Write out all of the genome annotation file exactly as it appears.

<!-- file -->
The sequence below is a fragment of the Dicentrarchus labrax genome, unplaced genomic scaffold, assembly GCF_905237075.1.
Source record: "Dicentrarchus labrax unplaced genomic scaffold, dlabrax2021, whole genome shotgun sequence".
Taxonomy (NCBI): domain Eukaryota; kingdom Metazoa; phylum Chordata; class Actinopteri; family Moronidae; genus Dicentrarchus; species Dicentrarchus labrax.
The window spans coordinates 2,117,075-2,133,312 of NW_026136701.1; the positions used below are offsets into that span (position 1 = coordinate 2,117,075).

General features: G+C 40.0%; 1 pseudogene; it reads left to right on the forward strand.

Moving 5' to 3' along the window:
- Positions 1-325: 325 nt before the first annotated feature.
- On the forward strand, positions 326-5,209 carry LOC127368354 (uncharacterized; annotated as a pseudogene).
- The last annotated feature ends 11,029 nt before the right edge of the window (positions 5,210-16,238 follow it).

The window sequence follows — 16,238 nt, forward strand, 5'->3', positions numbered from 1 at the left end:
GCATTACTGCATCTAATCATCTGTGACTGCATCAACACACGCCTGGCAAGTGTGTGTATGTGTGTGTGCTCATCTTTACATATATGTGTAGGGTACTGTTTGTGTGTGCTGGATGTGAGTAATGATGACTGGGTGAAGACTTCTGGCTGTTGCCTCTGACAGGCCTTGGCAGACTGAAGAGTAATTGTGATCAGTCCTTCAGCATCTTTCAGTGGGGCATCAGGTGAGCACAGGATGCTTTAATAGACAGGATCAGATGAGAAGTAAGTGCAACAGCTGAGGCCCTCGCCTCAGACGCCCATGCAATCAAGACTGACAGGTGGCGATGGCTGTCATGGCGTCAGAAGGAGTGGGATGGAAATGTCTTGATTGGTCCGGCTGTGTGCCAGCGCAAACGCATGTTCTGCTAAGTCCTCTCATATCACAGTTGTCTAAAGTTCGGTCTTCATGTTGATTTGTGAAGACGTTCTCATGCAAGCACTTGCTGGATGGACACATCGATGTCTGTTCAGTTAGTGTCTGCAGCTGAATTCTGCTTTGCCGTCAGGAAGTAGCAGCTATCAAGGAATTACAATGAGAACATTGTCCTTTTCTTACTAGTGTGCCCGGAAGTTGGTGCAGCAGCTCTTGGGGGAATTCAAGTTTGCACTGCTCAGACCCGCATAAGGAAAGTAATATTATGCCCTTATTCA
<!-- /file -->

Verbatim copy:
The sequence below is a fragment of the Dicentrarchus labrax genome, unplaced genomic scaffold, assembly GCF_905237075.1.
Source record: "Dicentrarchus labrax unplaced genomic scaffold, dlabrax2021, whole genome shotgun sequence".
Taxonomy (NCBI): domain Eukaryota; kingdom Metazoa; phylum Chordata; class Actinopteri; family Moronidae; genus Dicentrarchus; species Dicentrarchus labrax.
The window spans coordinates 2,117,075-2,133,312 of NW_026136701.1; the positions used below are offsets into that span (position 1 = coordinate 2,117,075).

General features: G+C 40.0%; 1 pseudogene; it reads left to right on the forward strand.

Moving 5' to 3' along the window:
- Positions 1-325: 325 nt before the first annotated feature.
- On the forward strand, positions 326-5,209 carry LOC127368354 (uncharacterized; annotated as a pseudogene).
- The last annotated feature ends 11,029 nt before the right edge of the window (positions 5,210-16,238 follow it).

The window sequence follows — 16,238 nt, forward strand, 5'->3', positions numbered from 1 at the left end:
GCATTACTGCATCTAATCATCTGTGACTGCATCAACACACGCCTGGCAAGTGTGTGTATGTGTGTGTGCTCATCTTTACATATATGTGTAGGGTACTGTTTGTGTGTGCTGGATGTGAGTAATGATGACTGGGTGAAGACTTCTGGCTGTTGCCTCTGACAGGCCTTGGCAGACTGAAGAGTAATTGTGATCAGTCCTTCAGCATCTTTCAGTGGGGCATCAGGTGAGCACAGGATGCTTTAATAGACAGGATCAGATGAGAAGTAAGTGCAACAGCTGAGGCCCTCGCCTCAGACGCCCATGCAATCAAGACTGACAGGTGGCGATGGCTGTCATGGCGTCAGAAGGAGTGGGATGGAAATGTCTTGATTGGTCCGGCTGTGTGCCAGCGCAAACGCATGTTCTGCTAAGTCCTCTCATATCACAGTTGTCTAAAGTTCGGTCTTCATGTTGATTTGTGAAGACGTTCTCATGCAAGCACTTGCTGGATGGACACATCGATGTCTGTTCAGTTAGTGTCTGCAGCTGAATTCTGCTTTGCCGTCAGGAAGTAGCAGCTATCAAGGAATTACAATGAGAACATTGTCCTTTTCTTACTAGTGTGCCCGGAAGTTGGTGCAGCAGCTCTTGGGGGAATTCAAGTTTGCACTGCTCAGACCCGCATAAGGAAAGTAATATTATGCCCTTATTCA